Overview Edit

DVDs are protected by digital rights management technology, including a regional coding system, by which

movie studios can control when and where DVDs are distributed so as not to interfere with schedules for sequential release of movies, which includes theatrical runs, Pay TV broadcast, video rental release, retail video release, and free-to-air television broadcast. As a result of the system DVDs authorised for one region will only play on players that are also authorised for that region. So, for example, a Region 1 DVD will play only on a Region 1 player. If the consumer attempts to play a Region 1 DVD on a Region 2 the player will display a message that the "DVD

is not readable in this zone" or simply reject it.[1]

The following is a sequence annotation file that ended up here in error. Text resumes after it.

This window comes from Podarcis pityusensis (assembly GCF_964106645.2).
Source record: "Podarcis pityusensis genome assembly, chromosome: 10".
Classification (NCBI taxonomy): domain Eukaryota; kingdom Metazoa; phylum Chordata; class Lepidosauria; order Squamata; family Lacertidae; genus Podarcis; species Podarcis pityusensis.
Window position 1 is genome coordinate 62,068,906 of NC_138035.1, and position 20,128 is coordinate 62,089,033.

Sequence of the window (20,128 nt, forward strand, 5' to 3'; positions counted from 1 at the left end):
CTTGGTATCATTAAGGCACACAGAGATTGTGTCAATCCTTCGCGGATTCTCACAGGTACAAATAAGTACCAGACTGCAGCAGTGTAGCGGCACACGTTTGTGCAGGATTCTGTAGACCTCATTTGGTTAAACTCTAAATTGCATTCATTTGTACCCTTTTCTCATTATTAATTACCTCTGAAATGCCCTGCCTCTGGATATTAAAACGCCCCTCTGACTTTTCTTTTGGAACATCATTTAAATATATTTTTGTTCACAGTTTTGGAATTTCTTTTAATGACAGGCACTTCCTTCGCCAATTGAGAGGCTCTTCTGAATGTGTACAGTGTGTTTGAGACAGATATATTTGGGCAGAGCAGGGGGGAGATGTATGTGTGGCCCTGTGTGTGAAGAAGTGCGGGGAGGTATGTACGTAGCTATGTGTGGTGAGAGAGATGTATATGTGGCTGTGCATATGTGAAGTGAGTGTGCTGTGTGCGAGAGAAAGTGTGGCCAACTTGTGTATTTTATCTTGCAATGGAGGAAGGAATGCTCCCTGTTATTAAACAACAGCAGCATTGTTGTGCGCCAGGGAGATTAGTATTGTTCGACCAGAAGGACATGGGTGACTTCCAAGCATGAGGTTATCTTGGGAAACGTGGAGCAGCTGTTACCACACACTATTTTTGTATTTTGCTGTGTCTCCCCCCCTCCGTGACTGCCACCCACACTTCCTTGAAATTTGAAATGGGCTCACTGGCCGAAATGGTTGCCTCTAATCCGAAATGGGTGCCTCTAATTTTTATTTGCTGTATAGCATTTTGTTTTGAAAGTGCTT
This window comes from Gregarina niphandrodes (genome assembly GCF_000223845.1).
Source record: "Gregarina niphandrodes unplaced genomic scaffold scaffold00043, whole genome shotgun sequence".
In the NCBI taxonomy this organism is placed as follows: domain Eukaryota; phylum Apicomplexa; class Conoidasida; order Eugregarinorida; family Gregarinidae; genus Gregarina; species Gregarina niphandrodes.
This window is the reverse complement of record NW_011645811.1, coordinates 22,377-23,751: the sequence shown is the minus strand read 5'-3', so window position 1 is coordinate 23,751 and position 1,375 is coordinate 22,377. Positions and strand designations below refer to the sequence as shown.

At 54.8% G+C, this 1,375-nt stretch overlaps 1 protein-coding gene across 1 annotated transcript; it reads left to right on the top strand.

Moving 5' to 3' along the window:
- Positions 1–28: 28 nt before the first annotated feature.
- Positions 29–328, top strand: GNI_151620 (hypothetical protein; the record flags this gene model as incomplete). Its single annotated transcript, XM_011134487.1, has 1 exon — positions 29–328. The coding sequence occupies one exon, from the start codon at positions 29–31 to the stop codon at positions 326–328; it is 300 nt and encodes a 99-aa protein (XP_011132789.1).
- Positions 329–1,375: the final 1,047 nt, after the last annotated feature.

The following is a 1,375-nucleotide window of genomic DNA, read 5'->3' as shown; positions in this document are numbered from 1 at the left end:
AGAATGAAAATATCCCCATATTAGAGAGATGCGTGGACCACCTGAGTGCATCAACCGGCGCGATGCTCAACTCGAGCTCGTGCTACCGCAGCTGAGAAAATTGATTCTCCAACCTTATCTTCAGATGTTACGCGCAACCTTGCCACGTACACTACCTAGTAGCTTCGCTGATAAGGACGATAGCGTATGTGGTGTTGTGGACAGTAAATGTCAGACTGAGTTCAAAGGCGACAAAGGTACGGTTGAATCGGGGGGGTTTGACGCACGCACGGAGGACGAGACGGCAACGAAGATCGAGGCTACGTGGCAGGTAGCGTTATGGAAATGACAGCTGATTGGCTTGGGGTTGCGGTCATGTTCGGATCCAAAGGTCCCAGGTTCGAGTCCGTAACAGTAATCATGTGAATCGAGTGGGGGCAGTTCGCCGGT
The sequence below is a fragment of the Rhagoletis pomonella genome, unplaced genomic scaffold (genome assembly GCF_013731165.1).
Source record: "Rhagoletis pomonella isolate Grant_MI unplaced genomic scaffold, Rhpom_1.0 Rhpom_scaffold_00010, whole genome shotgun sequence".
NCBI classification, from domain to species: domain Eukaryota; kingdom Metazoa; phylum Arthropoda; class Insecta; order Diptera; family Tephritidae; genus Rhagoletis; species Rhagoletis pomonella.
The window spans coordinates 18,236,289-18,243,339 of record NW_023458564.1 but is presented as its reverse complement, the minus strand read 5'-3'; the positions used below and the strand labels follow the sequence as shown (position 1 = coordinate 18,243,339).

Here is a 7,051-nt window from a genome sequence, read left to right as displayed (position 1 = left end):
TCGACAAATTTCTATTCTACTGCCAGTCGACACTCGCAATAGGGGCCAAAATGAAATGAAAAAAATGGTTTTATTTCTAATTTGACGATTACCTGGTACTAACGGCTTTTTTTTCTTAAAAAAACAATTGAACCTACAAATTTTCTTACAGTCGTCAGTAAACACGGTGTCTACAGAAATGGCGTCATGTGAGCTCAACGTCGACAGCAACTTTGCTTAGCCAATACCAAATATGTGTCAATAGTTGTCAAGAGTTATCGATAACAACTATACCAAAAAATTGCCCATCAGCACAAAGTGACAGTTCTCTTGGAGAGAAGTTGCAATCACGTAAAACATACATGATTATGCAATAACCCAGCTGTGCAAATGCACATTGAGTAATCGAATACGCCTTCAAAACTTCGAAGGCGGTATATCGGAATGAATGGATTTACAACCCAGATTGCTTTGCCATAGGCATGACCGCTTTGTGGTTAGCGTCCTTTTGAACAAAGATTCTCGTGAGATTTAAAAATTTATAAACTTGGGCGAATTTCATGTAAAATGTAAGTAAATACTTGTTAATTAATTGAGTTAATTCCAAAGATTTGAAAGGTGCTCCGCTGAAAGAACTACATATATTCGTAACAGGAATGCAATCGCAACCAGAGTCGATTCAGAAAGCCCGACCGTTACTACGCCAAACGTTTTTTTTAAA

There are six main regions:

  • Region 1 North America.
  • Region 2 Europe, Japan, South Africa, Middle East (including Egypt), Greenland.
  • Region 3 South Korea; Taiwan; Hong Kong, China; the Philippines; parts of Southeast Asia.
  • Region 4 Australia, New Zealand, Pacific Islands, Latin America (including Mexico), Caribbean.
  • Region 5 Eastern Europe, Russia, India, Africa, North Korea, Mongolia.
  • Region 6 China.

DVDs that have a Region 0 code are "region free" and can be played on any DVD player.

References Edit

  1. OECD, Report on Disclosure Issues Related to the Use of Copy Control and Digital Rights Management Technologies 10 (Apr. 18, 2006) (full-text).

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